Parents of the 21st century:
We live in a world where preteens are going head to head in beauty contests over instagram. And where sexual assuault victims being bullied to the point of suicide is a thing that happens. More than once. And each time something new like this pops up, I am floored by the number of parents who are shocked.
Much of what we love about our new digital reality — the ability to find communities of people with shared interests; the speed with which we are able to connect; the forums we are provided to share and explore — also opens the door to things we sometimes would rather not confront. The ability to mirror and amplify views and opinions that many might find repugnant; the cloaking effect of anonymity that seems to give so many with ill will comfort; the echo chamber that somehow normalizes extreme views and actions.
This isn't to blame the internet — technology may be able to reinforce and perpetuate hate and ill will but it doesn't create them — nor even to pass judgement on the people who inhabit the darker fringes of the online space. But as parents we have a responsibility to at least know what's out there and to damn well talk to our kids about it.
As digital parents, we must commit to knowing what is out there. Emerging pop culture fads like Snapchat and Vine; subculture standards like the darker subreddits of Reddit or NSFW boards of 4chan — it's incumbent on all of us to know what these things are and how they can be used by people of nefarious intent.
Furthermore, we must commit to thinking beyond the computer. We're living in an era of hyperconnectivity. Mobile phone apps and text messaging... even gaming consoles allow people to connect online. And this doesn't even begin to consider what's known as the deep web — the parts of the internet beyond the browser, where filesharing and discussion forums go on far past what most people see. And where there's connectivity, there's the risk that someone will try to use it for something inappropriate.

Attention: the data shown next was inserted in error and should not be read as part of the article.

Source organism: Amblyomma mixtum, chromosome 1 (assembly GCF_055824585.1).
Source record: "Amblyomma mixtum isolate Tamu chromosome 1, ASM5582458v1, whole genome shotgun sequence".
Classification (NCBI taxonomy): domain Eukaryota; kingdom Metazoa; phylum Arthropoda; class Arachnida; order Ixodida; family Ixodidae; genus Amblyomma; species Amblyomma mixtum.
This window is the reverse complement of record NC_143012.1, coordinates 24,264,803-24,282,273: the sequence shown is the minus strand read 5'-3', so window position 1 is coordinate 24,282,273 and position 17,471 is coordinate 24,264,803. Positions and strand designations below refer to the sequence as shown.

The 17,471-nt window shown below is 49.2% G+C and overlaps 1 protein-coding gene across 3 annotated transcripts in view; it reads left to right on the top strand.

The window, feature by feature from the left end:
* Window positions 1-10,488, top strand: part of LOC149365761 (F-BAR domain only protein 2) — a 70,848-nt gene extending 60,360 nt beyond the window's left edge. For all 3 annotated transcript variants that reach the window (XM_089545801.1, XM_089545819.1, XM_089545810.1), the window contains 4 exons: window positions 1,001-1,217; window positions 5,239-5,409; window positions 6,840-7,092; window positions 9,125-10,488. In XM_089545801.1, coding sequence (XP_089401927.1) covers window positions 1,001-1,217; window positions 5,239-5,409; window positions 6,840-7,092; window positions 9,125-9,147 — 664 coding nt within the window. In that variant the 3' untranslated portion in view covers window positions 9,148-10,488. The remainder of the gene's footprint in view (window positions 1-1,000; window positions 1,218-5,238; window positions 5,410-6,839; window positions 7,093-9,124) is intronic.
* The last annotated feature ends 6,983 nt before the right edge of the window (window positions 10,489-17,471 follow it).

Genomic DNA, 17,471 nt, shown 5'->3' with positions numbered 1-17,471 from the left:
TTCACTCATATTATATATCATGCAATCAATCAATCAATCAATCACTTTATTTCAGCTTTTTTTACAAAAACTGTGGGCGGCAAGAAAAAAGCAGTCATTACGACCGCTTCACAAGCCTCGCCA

However alarming this all may seem, though, we must commit to living in this world. For most of us, disconnecting is, for the most part, not an option. This is our reality; this is our society. Many of us consider ourselves digital natives. Our children most certainly will. This is how we live and it isn't going away, nor should it. The good far outweighs the bad. But the bad is real and we do our children a disservice to pretend otherwise.
So we must commit to educating our kids as well as ourselves. Not restricting. Not coddling. Educating. Engaging. Making sure they understand the risk and the rewards of digital life. Teach them to respect, not fear, what technology can do. Make sure they know what screencaps are; how passwords can be compromised; how cache searches mean nothing is deletable anymore. Make sure they know the implications of what they do online and also how to react when they see others being victimized.
And we must commit to teaching our children to value and respect others, whether in person or online. Don't focus solely on making sure they aren't the victim, help them understand how not to be the victimizer or the passive observer that allows them to do what they do. Ultimately, this isn't really about the technology at all, it's about what the technology enables. Creating a culture of respect will do far more in the long run than exploring the deep web ever will.